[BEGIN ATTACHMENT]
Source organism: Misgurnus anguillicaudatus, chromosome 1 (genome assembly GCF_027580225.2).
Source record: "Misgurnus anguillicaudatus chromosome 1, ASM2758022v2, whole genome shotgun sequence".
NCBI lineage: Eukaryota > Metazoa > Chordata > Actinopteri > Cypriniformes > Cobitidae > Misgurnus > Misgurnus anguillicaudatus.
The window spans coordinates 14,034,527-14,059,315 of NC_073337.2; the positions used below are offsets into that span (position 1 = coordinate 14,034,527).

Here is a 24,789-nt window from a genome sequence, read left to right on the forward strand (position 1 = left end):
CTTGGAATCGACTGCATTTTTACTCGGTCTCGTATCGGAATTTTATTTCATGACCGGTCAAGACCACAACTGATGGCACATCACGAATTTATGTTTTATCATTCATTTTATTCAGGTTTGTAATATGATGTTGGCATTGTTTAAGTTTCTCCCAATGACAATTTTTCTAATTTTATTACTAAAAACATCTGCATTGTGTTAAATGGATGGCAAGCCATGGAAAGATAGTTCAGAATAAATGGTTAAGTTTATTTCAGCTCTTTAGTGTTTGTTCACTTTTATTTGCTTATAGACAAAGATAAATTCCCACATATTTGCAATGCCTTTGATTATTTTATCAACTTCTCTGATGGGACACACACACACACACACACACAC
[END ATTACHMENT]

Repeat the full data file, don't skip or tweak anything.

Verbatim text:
Source organism: Misgurnus anguillicaudatus, chromosome 1 (genome assembly GCF_027580225.2).
Source record: "Misgurnus anguillicaudatus chromosome 1, ASM2758022v2, whole genome shotgun sequence".
NCBI lineage: Eukaryota > Metazoa > Chordata > Actinopteri > Cypriniformes > Cobitidae > Misgurnus > Misgurnus anguillicaudatus.
The window spans coordinates 14,034,527-14,059,315 of NC_073337.2; the positions used below are offsets into that span (position 1 = coordinate 14,034,527).

Here is a 24,789-nt window from a genome sequence, read left to right on the forward strand (position 1 = left end):
CTTGGAATCGACTGCATTTTTACTCGGTCTCGTATCGGAATTTTATTTCATGACCGGTCAAGACCACAACTGATGGCACATCACGAATTTATGTTTTATCATTCATTTTATTCAGGTTTGTAATATGATGTTGGCATTGTTTAAGTTTCTCCCAATGACAATTTTTCTAATTTTATTACTAAAAACATCTGCATTGTGTTAAATGGATGGCAAGCCATGGAAAGATAGTTCAGAATAAATGGTTAAGTTTATTTCAGCTCTTTAGTGTTTGTTCACTTTTATTTGCTTATAGACAAAGATAAATTCCCACATATTTGCAATGCCTTTGATTATTTTATCAACTTCTCTGATGGGACACACACACACACACACACACAC